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Atomistic simulation studies of ionic cyanine dyes: self-assembly and aggregate formation in aqueous solution

Yu, Gary and Walker, Martin and Wilson, Mark R. (2021) 'Atomistic simulation studies of ionic cyanine dyes: self-assembly and aggregate formation in aqueous solution.', Physical chemistry chemical physics., 23 (11). pp. 6408-6421.


Cyanine dyes are known to form large-scale aggregates of various morphologies via spontaneous self-assembly in aqueous solution, akin to chromonic liquid crystals. Atomistic molecular dynamics simulations have been performed on four cyanine dyes: pseudoisocyanine chloride (PIC), pinacyanol chloride (PCYN), 5,5’,6,6’-tetrachloro-1,1’,3,3’- tetraethylbenzimidazolylcarbocyanine chloride (TTBC) and 1,1’-disulfopropyl-3,3’-diethyl-5,5’,6,6’- tetrachloro-benzimidazolylcarbocyanine sodium salt (BIC). Simulations employed an optimised general AMBER force field and demonstrate the organisation of the dyes into stacked structures at dilute concentrations. The thermodynamics of self-assembly was studied by calculating potentials of mean force for n-mers (n = 2, 3 or 4), from which the free energies of association are determined. We report binding free energies in the range of 8 to 15 kBT for dimerisation, concordant with typical values for ionic chromonics (7 to 14 kBT), and examine the enthalpic and entropic contributions to the aggregation process. The self-assembly of these dyes yields two distinct classes of structures. We observe the formation of H-aggregate stacks for PCYN, with further complexity in these assemblies for PIC; where the aggregates contain shift and Y junction defects. TTBC and BIC associate into a J-aggregate sheet structure of unimolecular thickness, and is composed of a brickwork arrangement between molecules. These sheet structures are characteristic of the smectic chromonic mesophase, and such assemblies provide a route to the emergence of nanoscale tubular architectures.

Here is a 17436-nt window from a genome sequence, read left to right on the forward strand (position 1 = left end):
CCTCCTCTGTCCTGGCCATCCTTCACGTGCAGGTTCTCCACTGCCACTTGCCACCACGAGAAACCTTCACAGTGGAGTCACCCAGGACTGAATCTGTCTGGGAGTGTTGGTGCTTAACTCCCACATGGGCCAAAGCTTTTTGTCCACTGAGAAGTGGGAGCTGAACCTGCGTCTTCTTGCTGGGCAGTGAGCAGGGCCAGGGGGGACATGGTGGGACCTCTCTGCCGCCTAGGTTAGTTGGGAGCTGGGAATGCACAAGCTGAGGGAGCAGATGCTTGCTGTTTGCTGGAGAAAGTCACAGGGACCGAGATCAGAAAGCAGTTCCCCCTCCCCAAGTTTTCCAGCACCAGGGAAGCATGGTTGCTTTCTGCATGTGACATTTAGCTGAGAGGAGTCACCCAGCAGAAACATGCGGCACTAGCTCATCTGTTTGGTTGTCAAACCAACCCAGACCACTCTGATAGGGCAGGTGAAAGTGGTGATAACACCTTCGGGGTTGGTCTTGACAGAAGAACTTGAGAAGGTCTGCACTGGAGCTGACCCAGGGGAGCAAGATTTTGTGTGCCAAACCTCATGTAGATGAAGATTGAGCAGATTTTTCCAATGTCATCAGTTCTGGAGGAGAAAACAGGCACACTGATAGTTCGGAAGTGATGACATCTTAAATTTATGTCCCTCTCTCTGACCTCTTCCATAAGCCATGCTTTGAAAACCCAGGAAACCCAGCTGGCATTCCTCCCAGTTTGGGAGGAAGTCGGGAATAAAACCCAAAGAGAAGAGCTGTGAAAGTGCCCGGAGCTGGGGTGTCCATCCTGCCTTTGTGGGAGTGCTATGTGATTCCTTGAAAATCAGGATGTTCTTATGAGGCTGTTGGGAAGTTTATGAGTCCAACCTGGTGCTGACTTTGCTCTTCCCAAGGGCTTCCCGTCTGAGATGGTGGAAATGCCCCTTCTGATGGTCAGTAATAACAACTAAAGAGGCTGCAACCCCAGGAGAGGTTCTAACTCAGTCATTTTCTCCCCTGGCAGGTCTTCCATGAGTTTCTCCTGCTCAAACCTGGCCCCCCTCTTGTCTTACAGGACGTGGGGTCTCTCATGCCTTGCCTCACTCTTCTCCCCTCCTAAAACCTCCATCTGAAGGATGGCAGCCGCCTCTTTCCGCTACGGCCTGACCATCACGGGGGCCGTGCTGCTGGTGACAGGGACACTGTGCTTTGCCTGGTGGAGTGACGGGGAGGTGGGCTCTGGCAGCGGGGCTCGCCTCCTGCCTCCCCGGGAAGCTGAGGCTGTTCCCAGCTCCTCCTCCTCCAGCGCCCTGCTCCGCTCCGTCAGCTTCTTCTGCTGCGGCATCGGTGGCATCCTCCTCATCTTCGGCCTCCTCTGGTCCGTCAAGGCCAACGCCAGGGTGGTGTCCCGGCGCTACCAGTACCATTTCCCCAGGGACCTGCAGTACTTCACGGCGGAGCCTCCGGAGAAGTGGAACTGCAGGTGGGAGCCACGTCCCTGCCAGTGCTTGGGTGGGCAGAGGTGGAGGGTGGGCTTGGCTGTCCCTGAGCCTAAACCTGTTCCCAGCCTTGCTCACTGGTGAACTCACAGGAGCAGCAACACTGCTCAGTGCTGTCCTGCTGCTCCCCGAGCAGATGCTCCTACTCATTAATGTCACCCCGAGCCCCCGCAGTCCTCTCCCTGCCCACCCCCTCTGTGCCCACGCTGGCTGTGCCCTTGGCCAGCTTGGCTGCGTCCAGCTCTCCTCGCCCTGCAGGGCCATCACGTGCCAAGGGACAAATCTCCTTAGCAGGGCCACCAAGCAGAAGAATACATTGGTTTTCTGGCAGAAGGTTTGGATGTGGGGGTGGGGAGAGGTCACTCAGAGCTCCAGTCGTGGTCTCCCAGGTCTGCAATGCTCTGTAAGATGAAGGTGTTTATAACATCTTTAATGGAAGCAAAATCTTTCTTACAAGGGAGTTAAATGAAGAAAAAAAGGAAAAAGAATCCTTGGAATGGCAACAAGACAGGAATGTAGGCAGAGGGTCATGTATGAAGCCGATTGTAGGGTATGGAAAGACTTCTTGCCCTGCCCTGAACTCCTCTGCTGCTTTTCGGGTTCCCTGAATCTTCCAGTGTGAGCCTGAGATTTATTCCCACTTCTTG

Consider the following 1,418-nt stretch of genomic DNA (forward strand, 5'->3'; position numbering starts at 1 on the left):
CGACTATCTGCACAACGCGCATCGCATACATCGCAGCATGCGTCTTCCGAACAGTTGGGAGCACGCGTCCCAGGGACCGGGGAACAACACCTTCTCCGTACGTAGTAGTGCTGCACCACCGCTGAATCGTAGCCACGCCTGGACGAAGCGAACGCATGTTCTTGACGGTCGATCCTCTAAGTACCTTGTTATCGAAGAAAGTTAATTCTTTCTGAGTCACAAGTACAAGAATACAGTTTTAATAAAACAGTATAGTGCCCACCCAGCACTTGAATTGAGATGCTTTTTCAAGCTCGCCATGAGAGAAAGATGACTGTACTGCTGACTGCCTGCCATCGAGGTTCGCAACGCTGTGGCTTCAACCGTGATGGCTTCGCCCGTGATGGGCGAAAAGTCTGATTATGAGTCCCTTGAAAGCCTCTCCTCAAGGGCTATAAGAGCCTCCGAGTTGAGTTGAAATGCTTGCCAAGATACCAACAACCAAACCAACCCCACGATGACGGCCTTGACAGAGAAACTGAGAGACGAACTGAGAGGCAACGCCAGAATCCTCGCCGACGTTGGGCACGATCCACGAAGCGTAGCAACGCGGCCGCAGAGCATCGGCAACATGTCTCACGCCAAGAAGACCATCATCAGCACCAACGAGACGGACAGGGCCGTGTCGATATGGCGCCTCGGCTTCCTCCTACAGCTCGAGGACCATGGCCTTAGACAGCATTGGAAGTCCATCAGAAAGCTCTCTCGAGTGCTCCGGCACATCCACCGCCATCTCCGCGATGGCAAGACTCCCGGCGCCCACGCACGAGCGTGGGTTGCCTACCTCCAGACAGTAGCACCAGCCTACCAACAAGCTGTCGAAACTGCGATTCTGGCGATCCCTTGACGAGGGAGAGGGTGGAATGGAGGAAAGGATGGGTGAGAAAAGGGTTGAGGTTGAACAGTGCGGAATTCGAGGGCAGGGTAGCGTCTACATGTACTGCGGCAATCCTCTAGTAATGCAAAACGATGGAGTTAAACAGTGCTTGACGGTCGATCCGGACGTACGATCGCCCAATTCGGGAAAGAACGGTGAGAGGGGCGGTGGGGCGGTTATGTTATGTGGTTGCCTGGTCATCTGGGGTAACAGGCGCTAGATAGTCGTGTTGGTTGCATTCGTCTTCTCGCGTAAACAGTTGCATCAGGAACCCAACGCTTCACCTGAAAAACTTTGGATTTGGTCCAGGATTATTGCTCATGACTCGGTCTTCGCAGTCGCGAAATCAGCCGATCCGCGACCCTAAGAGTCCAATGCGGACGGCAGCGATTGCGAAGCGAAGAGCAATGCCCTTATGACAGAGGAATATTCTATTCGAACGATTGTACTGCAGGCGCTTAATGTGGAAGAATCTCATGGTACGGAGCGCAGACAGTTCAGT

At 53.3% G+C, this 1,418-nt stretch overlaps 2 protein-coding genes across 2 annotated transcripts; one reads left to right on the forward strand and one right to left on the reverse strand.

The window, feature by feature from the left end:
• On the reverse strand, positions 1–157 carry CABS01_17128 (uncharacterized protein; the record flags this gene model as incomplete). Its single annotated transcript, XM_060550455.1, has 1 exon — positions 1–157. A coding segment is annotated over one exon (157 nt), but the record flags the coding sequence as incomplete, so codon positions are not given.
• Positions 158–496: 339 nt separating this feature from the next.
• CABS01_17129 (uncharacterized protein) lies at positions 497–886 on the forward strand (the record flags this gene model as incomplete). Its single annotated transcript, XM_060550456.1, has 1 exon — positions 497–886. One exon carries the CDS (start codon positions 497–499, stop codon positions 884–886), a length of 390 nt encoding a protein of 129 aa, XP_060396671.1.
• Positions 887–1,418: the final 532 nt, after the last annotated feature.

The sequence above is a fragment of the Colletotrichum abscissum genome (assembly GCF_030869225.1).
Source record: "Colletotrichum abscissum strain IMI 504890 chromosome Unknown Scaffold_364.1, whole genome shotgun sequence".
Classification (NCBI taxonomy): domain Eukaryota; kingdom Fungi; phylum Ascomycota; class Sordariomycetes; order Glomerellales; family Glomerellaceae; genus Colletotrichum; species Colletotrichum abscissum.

Item Type:Article
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Publisher statement:This article is licensed under a Creative Commons Attribution 3.0 Unported Licence.
Date accepted:03 March 2021
Date deposited:08 March 2021
Date of first online publication:05 March 2021
Date first made open access:07 September 2021

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